What does the future hold for both you as a person and as a blogger?
I plan on writing a book in the immediate future that will feature stories from my Final Four year at Ohio State that I haven’t had the chance to talk about, as well as stories from the past two years that I haven’t been able to tell because of NCAA rules or the fact that I would probably get kicked off the team. From there, hopefully I can land a spot on some reality show, be a complete jerk to everyone on the show, and have all of America hate me. I will then parlay that into a gig as a professional wrestler, where I play to the audience as a “heel”, or someone they are supposed to hate. After a few years of that, I’ll develop a drug addiction of some sort and go back on a reality show, only this time I’ll be devoted to “changing my ways” and “becoming a better person”. Once I’m clean and I’ve changed, America will fall in love with me because I’ll talk about how sorry I am for everything and I’ll be one of those celebrities that everyone likes, even though they have never actually done anything of merit. Kind of like Paris Hilton. Or how Purdue fans feel about Gene Keady.
A week after that Q&A ran in the Indiana Daily Student, I was standing next to Coach Keady, who (thanks to my dad) was aware that I had just disrespected him. This is why my dad can look forward to having to deal with Hal from Happy Gilmore when it comes time for me to choose him a nursing home.
In all seriousness, Coach Keady knew I was just playing to the IU audience a little bit and he seemed to be a pretty nice guy, which is unbelievably infuriating for me. I don’t like that I like him. I feel like I’ve been lied to. I feel like Kevin from Home Alone when he found out that his creepy neighbor, who supposedly slaughtered little kids and used their remains as salt for his icy driveway, actually turned out to be a lonely old man who saved his life. The only difference is that Coach Keady hasn’t saved my life (yet) and I can’t be entirely sure that he doesn’t slaughter little kids and use their remains as salt for his icy driveway. Ok, so maybe I can be sure, but I’m scrambling for a reason to dislike the guy. In fact, I’m scrambling for a reason to dislike just about everyone associated with Purdue.
As the final buzzer sounded on Wednesday and the scoreboard showed that we came up a little bit short, I felt an almost sick feeling come over me. Then, I went through the handshake line and felt an even sicker feeling, because it became obvious to me that we lost to a Purdue team that was full of…(gulp)…good people. Robbie Hummel is a star basketball player, but he seems like he’s well-mannered enough to have your daughter home an hour before her curfew (and he’s read my blog a few times, which doesn’t really have anything to do with being well-mannered, but is awesome nonetheless). Sure Matt Painter gave me the floppy fish handshake, but the entire Purdue bench stepped to the plate and delivered so many one armed embraces that I’m still trying to figure out exactly how many I got, proving that my blog is read by virtually everyone on their team (or it proves that one guy reads it, explained to all his teammates about the embrace counter, and then begged them to take part so he could get a shout-out). Even Chris Kramer, who some people believe has the most punchable face in college basketball, asked about my shoulder and wished me luck with everything (and then proceeded to tell Kyle Madsen’s girlfriend to “suck it” after she provoked him as he was running into the locker room).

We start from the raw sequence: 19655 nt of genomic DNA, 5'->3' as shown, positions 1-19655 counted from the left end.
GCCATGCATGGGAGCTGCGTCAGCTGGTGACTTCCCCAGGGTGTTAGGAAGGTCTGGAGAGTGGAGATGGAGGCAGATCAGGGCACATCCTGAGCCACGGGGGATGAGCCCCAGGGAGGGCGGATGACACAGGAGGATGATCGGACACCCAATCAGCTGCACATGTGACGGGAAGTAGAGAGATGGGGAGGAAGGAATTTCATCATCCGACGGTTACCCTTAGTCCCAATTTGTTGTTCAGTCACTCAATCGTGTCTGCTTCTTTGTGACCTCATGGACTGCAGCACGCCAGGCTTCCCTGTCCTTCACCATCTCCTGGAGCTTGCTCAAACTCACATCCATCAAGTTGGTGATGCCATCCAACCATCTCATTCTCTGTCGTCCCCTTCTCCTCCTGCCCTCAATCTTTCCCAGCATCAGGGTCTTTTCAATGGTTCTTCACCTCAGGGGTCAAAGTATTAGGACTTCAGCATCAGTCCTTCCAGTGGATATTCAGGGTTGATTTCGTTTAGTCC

That’s how I knew a serious problem had surfaced. Hating Chris Kramer would have been a softball lob for the ten-year-old version of me, yet today’s me actually kind of likes the guy. Meanwhile, our most recent game with Indiana produced zero one armed embraces from their players and one snub from Tom Crean (who gave Coach Matta what I’m calling the “blow-by handshake”). The team that I worshipped as a child produced the most disrespectful handshake line I’ve ever been a part of. Then, exactly one week later, the team that I despised growing up produced the most one armed embraces in Club Trillion history, while two starters (Hummel and Kramer) actually took the time to say something other than “good game” to me. Throw in the fact that the Viking fan in me that spent all those years cursing Brett Favre’s name is now begging the guy to come back for one more year to play for my team, and it’s easy to see how I’m in sports fan disarray.